Let Inga Tell You: Torture by password
I should have recognized it as the beginning of the end. When my university employer decided to make the transition from paper to computers some years back, each employee was assigned unchangeable personal passwords to do business with various departments, with the all-caps admonition: COMMIT THESE TO MEMORY! DO NOT WRITE THEM DOWN! (I think we were supposed to tear up the little card and swallow it.)
The passwords were all along the lines of *jwqY@7. Well, I didn’t really want to contact the travel office anyway.
Lo these many years later, I have 12 PAGES of passwords. The irony, of course, is that I actually have a phenomenal memory for numbers. I still remember all of my childhood friends’ birthdays, addresses, and even phone numbers. But that, of course, is because they were all in my native English and I actually wanted to remember them.
Now, of course, we are all subjected to Torture by Password. The requirements are getting more onerous by the day. There usually have to be a minimum of 8 characters and include a capital letter, number, and “special character.” I can see that for financial accounts, but your local photo-developing place? Please! Go ahead and steal my photos! My kids would thank you for it!
Personally, I would never willingly choose a password with a capital letter. I have hurled epithets at a lot of login sites over this, and I mean really really bad words. Ultimately, I have to have them send me a link to reset my password to a new one that I won’t remember either.
Let’s talk about those security questions for a moment. Almost all of our accounts are joint, so when the question pops up about the name of the high school you graduated from, does it mean Olof’s or mine? His first car or my first car?
Whenever there’s a choice (and there usually isn’t), we try to go for the unequivocal ones like, “Name of the city in which you got married.” Of course, even that assumes our second marriages, not the first ones. Neither of us can remember our maternal grandmothers’ maiden names, so we just never buying anything from that site.
I realize online hacking is a serious problem but when warned to be sure that the “personal phrase” or the “personal security image” I selected appears before typing my password, I can only think, “Hmm, does that look like an image I’d choose?” I tried to always go for a bird but avians aren’t always one of the options. Note to security programmers: There should always be a bird pick!
But it’s not even enough anymore that you have an e-mail address, a user name, a password, a personal phrase, a personal security image, a display name, and three useless security questions. Several of our financial sites now require a 4-digit pin as well. This crosses the line into cruel.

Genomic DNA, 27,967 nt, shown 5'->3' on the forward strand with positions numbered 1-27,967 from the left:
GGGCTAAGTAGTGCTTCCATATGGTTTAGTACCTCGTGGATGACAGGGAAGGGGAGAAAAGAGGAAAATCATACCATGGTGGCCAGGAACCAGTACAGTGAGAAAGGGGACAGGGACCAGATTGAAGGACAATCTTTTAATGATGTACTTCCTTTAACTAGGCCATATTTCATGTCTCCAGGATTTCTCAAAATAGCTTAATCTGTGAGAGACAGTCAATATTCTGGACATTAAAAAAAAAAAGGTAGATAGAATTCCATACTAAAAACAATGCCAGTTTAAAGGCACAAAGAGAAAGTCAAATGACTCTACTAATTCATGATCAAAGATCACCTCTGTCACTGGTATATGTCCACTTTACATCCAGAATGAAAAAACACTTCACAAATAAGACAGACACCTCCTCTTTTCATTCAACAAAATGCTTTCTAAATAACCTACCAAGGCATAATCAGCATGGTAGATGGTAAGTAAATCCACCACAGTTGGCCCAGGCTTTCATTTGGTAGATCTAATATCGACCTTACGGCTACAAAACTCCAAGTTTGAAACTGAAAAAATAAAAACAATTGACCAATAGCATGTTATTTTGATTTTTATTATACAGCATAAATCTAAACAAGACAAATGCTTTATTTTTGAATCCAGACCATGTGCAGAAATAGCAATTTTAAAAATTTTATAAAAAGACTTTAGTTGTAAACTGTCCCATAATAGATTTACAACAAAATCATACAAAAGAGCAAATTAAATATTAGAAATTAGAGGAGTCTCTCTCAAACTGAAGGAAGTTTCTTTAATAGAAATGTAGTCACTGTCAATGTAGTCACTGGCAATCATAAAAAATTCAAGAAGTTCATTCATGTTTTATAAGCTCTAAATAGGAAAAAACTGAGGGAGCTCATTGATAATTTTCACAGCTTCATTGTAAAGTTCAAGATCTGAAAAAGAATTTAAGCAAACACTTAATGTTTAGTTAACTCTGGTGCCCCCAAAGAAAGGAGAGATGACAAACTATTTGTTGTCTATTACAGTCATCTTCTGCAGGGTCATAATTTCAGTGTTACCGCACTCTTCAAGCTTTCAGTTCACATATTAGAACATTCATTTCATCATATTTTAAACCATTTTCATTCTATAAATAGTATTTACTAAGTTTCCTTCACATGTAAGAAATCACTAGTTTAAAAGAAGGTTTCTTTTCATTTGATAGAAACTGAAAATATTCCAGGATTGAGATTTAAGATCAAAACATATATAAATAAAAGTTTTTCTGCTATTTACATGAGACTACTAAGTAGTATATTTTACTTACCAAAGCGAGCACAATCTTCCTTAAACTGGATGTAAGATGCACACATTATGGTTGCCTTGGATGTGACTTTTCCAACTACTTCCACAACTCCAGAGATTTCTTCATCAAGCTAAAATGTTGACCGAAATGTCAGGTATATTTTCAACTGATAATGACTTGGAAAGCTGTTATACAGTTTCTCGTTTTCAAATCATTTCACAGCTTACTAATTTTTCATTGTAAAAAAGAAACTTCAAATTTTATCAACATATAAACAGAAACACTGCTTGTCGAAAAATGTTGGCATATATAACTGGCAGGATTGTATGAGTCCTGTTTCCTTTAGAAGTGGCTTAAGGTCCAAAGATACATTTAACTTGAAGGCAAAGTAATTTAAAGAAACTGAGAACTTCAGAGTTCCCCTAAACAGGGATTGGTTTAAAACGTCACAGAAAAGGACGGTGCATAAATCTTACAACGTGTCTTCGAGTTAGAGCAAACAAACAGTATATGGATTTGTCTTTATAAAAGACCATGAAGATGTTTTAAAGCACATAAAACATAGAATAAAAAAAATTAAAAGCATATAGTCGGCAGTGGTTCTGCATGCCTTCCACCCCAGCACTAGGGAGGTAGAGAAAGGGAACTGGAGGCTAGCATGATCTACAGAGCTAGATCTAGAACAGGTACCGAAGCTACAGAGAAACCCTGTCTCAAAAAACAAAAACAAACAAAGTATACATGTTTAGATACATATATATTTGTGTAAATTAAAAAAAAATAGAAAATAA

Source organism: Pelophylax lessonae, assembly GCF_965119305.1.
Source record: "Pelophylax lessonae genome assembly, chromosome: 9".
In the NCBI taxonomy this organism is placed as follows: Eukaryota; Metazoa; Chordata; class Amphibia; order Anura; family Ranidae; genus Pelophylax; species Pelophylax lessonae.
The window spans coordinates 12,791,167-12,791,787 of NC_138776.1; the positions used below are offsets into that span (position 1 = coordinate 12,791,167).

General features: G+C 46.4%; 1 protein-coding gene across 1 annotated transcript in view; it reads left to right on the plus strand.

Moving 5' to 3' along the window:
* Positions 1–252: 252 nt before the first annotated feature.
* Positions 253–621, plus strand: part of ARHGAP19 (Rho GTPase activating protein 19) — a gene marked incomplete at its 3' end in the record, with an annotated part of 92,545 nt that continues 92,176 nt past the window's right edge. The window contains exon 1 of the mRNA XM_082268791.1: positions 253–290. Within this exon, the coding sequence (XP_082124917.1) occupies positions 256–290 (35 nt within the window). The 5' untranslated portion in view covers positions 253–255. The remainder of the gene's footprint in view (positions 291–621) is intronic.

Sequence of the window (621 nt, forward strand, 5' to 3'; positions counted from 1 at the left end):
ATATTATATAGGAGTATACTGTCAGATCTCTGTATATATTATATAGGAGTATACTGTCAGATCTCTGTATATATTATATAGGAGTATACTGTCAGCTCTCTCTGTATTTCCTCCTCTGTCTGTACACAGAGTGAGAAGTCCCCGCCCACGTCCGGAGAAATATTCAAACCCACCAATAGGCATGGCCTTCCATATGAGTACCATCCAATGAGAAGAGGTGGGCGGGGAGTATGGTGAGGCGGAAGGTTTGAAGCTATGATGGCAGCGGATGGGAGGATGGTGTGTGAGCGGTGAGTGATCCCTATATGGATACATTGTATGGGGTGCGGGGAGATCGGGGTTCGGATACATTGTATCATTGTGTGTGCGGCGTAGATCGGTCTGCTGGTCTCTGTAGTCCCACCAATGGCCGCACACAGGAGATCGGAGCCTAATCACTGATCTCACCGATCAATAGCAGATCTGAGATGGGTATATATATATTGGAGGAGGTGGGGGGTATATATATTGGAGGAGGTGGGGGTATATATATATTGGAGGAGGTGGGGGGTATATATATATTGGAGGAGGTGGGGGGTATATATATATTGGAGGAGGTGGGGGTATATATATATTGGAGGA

My husband’s former employer made them change their payroll passwords every six months but you could never use one you’d used before. He worked there 17 years.
I’m truly reaching the end of the line on all this. There’s the Google and social media passwords, never mind your cell phone password and iTunes password and your Locate My Lost iPhone password, and your computer login and e-mail accounts.
There are passwords for your virus software and your blog site, the seven airlines, 11 financial institutions, the ATM, the bill paying, six healthcare portals, retiree benefits, 27 assorted vendors, Staples, the pet meds place, your 1-800-Flowers account, the toy sites for the grandkids, the newspaper and magazine subscriptions, your Neighborhood Watch, your college alumni link, PayPal, the guest login on your home WiFi, assorted software renewal logins, TurboTax, Skype, Amazon, YouTube, your husband’s Droid, never mind Social Security and Medicare for us oldies. What’s my password? I HAVE NO FRIGGING IDEA! I DON’T HAVE ENOUGH BRAIN CELLS LEFT!
And on top of all that, my Amazon and Kindle book sales accounts and my Press Club interactions only work on Mozilla Firefox and not Internet Explorer. My bank insists on regularly hitting me up for security questions even though I’ve told them 8 billion times that THIS IS A COMPUTER I REGULARLY USE.
The idea may have been to make it all easier but it seems like the only people who are finding it so are hackers. Maybe that’s the job of the future, the personal hacker. You just forget all about that password list and the security images and have someone on call to hack into your sites as needed. Since every day someone seems to steal my information from one of the conglomerates I deal with, I wouldn’t even be putting my data at risk since everyone but me seems to have access to it anyway.
The swelling in my brain is going down already.